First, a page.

On February 24, 2010, a three-judge panel of the US Court of Appeals for the Federal Circuit resurrected Croc’s ability to sue its imitators for patent infringement by reversing a 2008 ruling by the International Trade Commission in what is arguably one of the Federal Circuit’s most pro-design patent decisions. Crocs, Inc. v. International Trade Comm’n, No. 2008-1596 (Fed. Cir. Feb. 24, 2010). The ITC had previously ruled that one of Croc’s primary utility patents on footwear (Pat. No. 6,993,858) was invalid for being obvious and one of its primary design patents on footwear (Pat. No. D517,789) was not infringed by a host of imported foam footwear competitors. The Federal Circuit reversed both rulings and, in finding the design patent infringed by all of the competitors, provided a guide for determining design patent infringement under the ordinary observer test.
Regarding claim construction of a design patent, the Federal Circuit in Crocs continued to caution courts about relying on a detailed verbal description of the claimed design, and specifically scolded the ITC for placing “undue emphasis on particular details of its written description of the patented design,” from which “details became a mistaken checklist for infringement.” Indeed, when the Federal Circuit set forth its claim construction of the design patent in Crocs, it provided no verbal description and merely stated that the design patent claimed an ornamental footwear design as shown in all of the figures, reproducing each and every figure of the design patent in the opinion without any commentary or annotations.
Turning to the comparison between the claimed and accused designs, the Federal Circuit began by stating that the proper inquiry is whether an ordinary observer, who is familiar with the prior art designs, would be deceived into believing that the accused design is the same as the claimed design. The Federal Circuit further stated that a proper comparison between the claimed and accused designs requires a side-by-side view of the drawings of the design patent and the accused products, but also warned against using minor differences to prevent a finding of infringement. A series of side-by-side views of the drawings of the design patent and corresponding views of the accused designs were then reproduced in the opinion. Immediately following these side-by-side views, the Federal Circuit concluded that “[t]hese side-by-side comparisons of the ‘789 design patent and the accused products suggest that an ordinary observer, familiar with the prior art designs, would be deceived into believing that the accused products are the same as the patented design. In one comparison after another, the shoes appear nearly identical.”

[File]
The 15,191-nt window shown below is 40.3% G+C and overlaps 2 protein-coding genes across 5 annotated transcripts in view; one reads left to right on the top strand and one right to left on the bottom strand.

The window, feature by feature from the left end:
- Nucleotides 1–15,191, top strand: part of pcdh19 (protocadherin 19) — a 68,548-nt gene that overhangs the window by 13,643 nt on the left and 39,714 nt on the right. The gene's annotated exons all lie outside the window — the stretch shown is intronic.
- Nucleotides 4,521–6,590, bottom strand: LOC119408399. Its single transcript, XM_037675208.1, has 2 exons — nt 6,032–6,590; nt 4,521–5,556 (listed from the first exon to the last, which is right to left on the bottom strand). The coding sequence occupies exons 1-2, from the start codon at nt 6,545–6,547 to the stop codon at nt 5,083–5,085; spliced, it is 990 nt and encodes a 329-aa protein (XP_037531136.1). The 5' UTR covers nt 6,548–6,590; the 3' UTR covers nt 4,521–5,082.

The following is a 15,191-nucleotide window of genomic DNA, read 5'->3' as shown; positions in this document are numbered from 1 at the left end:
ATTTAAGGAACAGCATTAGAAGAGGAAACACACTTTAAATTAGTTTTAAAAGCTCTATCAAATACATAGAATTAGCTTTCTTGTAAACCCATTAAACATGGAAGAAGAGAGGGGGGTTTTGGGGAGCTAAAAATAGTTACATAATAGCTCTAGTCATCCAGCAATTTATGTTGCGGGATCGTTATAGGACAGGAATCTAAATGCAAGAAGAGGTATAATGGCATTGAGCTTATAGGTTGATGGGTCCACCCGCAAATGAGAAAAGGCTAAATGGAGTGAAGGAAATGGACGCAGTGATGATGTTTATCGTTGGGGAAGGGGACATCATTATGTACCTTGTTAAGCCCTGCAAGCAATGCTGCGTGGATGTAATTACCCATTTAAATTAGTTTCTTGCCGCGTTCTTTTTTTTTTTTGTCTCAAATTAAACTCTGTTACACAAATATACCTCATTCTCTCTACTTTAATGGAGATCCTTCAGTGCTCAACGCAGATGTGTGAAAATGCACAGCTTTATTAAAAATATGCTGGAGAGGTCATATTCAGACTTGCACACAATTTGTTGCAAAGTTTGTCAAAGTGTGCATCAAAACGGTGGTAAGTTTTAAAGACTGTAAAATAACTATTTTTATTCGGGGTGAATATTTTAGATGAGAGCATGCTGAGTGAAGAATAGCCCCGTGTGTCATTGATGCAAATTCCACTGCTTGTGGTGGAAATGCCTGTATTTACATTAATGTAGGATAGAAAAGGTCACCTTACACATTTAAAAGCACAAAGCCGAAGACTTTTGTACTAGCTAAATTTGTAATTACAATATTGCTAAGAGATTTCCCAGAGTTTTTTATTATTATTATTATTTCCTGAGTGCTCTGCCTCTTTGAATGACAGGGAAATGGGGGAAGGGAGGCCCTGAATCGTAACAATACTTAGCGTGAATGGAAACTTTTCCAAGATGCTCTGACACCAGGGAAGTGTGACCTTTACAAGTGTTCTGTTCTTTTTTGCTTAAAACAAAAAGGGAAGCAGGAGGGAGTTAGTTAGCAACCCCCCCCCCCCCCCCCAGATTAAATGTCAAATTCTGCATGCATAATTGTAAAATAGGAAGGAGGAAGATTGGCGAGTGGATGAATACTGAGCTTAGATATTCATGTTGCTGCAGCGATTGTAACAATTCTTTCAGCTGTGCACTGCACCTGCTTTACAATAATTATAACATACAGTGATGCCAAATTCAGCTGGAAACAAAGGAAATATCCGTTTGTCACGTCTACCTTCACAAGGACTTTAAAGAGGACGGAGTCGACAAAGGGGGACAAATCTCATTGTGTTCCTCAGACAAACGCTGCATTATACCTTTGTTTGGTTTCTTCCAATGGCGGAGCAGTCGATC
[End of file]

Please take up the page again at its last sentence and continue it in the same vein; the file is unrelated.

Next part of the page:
Shedding light on its reasoning behind this conclusion, the Federal Circuit contended that if the claimed and accused designs were “arrayed in matching colors and mixed up randomly,” an ordinary observer could not properly restore the claimed and accused designs to their original order without very careful and prolonged effort. Moreover, the Federal Circuit noted common “overall effects” between the claimed and accused designs. But instead of being specifically described features of the designs, these common “overall effects” were cast in broad terms such as “a visual theme of rounded curves and ellipses throughout the design.” In summary, the Federal Circuit stated that the accused products embodied the “overall effect” (note the use of the singular) of the claimed design in sufficient detail and clarity to cause market confusion and thus the accused products infringed the claimed design.
Although seemingly faithful to its 2008 watershed Egyptian Goddess opinion, the Federal Circuit surprisingly did not appear to follow one of its own guidelines from that opinion, namely that the claimed and accused designs must be compared with the prior art when the claimed and accused designs are not plainly dissimilar. In Crocs, although the ordinary observer was considered by the Federal Circuit to be familiar with prior art designs, the Federal Circuit did not explicitly reference any of the prior art designs of record, much less compare the claimed and accused designs with the prior art. There were no side-by-side views including the prior art designs – only the patented design and the accused infringing products were shown.
Notwithstanding this potential prior art fly in the ointment, Crocs should be helpful to design patent hold-ers because it signals an increase in the value of design patents. Specifically, Crocs stands for the proposition that a design patent does not just protect against slavish or carbon copies of the claimed design, but also against other products that embody the overall effect of the claimed design so as to cause market confusion, i.e., other products that, although different from the claimed design, are not different enough.
However, Crocs may be a double-edged sword because, while it may be easier to find infringement of a design patent, it may also be easier to invalidate that same design patent. In the recent case of International Seaway Trading Corp. v. Walgreens Corp., No. 2009-1237 (Fed. Cir. December 17, 2009), the Federal Circuit invoked the Supreme Court’s proclamation of “[t]hat which infringes, if later, would anticipate, if earlier,” and held that the ordinary observer test must be the sole test for anticipation of a design patent. So Crocs may also be helpful to design patent design around-ers and copycats with respect to invalidating design patents.